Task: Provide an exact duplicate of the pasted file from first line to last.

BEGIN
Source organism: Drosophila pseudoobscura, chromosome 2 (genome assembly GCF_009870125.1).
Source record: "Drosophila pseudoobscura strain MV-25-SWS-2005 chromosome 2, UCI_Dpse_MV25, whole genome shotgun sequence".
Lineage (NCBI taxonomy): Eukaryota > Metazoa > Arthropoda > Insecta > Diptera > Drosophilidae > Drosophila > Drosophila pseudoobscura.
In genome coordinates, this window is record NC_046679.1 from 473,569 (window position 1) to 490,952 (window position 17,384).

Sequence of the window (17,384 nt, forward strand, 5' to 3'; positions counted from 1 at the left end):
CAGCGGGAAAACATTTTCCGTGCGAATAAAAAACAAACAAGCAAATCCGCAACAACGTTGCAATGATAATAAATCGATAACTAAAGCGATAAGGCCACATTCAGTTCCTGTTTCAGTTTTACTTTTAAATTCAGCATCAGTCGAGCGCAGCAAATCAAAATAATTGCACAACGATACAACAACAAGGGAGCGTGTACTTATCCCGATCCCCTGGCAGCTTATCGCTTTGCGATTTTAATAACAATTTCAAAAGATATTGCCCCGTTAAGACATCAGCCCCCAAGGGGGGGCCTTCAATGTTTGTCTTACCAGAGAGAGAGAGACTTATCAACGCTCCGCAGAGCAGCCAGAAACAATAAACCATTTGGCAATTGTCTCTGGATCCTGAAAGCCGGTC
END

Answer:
Source organism: Drosophila pseudoobscura, chromosome 2 (genome assembly GCF_009870125.1).
Source record: "Drosophila pseudoobscura strain MV-25-SWS-2005 chromosome 2, UCI_Dpse_MV25, whole genome shotgun sequence".
Lineage (NCBI taxonomy): Eukaryota > Metazoa > Arthropoda > Insecta > Diptera > Drosophilidae > Drosophila > Drosophila pseudoobscura.
In genome coordinates, this window is record NC_046679.1 from 473,569 (window position 1) to 490,952 (window position 17,384).

Sequence of the window (17,384 nt, forward strand, 5' to 3'; positions counted from 1 at the left end):
CAGCGGGAAAACATTTTCCGTGCGAATAAAAAACAAACAAGCAAATCCGCAACAACGTTGCAATGATAATAAATCGATAACTAAAGCGATAAGGCCACATTCAGTTCCTGTTTCAGTTTTACTTTTAAATTCAGCATCAGTCGAGCGCAGCAAATCAAAATAATTGCACAACGATACAACAACAAGGGAGCGTGTACTTATCCCGATCCCCTGGCAGCTTATCGCTTTGCGATTTTAATAACAATTTCAAAAGATATTGCCCCGTTAAGACATCAGCCCCCAAGGGGGGGCCTTCAATGTTTGTCTTACCAGAGAGAGAGAGACTTATCAACGCTCCGCAGAGCAGCCAGAAACAATAAACCATTTGGCAATTGTCTCTGGATCCTGAAAGCCGGTC